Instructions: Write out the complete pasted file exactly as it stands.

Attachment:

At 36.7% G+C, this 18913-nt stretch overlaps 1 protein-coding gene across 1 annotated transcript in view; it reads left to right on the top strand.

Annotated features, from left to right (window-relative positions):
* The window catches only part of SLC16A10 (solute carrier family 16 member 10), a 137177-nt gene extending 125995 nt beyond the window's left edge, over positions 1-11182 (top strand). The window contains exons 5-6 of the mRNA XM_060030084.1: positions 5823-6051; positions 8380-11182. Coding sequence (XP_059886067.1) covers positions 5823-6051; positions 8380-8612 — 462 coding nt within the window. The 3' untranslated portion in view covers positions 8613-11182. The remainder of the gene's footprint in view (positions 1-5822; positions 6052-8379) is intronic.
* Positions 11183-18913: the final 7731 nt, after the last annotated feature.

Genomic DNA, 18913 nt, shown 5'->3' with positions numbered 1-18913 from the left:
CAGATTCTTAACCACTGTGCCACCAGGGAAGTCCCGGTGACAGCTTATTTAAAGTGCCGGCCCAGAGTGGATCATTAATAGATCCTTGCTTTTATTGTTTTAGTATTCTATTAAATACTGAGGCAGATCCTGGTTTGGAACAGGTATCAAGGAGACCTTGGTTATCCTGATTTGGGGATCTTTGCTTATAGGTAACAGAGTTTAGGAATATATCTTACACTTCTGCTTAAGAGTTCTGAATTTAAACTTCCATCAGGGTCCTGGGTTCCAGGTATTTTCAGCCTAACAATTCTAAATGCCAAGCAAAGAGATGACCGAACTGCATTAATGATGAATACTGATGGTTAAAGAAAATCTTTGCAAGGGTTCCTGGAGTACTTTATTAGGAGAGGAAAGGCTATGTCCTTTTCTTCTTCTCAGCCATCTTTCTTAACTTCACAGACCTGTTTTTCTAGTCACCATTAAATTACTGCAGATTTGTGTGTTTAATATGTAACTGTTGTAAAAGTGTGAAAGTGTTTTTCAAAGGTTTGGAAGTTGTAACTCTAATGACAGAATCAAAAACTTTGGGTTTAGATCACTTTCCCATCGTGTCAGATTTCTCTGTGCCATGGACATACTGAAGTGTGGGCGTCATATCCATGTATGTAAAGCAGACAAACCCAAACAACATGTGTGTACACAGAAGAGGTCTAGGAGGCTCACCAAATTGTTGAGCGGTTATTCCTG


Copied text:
At 36.7% G+C, this 18913-nt stretch overlaps 1 protein-coding gene across 1 annotated transcript in view; it reads left to right on the top strand.

Annotated features, from left to right (window-relative positions):
* The window catches only part of SLC16A10 (solute carrier family 16 member 10), a 137177-nt gene extending 125995 nt beyond the window's left edge, over positions 1-11182 (top strand). The window contains exons 5-6 of the mRNA XM_060030084.1: positions 5823-6051; positions 8380-11182. Coding sequence (XP_059886067.1) covers positions 5823-6051; positions 8380-8612 — 462 coding nt within the window. The 3' untranslated portion in view covers positions 8613-11182. The remainder of the gene's footprint in view (positions 1-5822; positions 6052-8379) is intronic.
* Positions 11183-18913: the final 7731 nt, after the last annotated feature.

Genomic DNA, 18913 nt, shown 5'->3' with positions numbered 1-18913 from the left:
CAGATTCTTAACCACTGTGCCACCAGGGAAGTCCCGGTGACAGCTTATTTAAAGTGCCGGCCCAGAGTGGATCATTAATAGATCCTTGCTTTTATTGTTTTAGTATTCTATTAAATACTGAGGCAGATCCTGGTTTGGAACAGGTATCAAGGAGACCTTGGTTATCCTGATTTGGGGATCTTTGCTTATAGGTAACAGAGTTTAGGAATATATCTTACACTTCTGCTTAAGAGTTCTGAATTTAAACTTCCATCAGGGTCCTGGGTTCCAGGTATTTTCAGCCTAACAATTCTAAATGCCAAGCAAAGAGATGACCGAACTGCATTAATGATGAATACTGATGGTTAAAGAAAATCTTTGCAAGGGTTCCTGGAGTACTTTATTAGGAGAGGAAAGGCTATGTCCTTTTCTTCTTCTCAGCCATCTTTCTTAACTTCACAGACCTGTTTTTCTAGTCACCATTAAATTACTGCAGATTTGTGTGTTTAATATGTAACTGTTGTAAAAGTGTGAAAGTGTTTTTCAAAGGTTTGGAAGTTGTAACTCTAATGACAGAATCAAAAACTTTGGGTTTAGATCACTTTCCCATCGTGTCAGATTTCTCTGTGCCATGGACATACTGAAGTGTGGGCGTCATATCCATGTATGTAAAGCAGACAAACCCAAACAACATGTGTGTACACAGAAGAGGTCTAGGAGGCTCACCAAATTGTTGAGCGGTTATTCCTG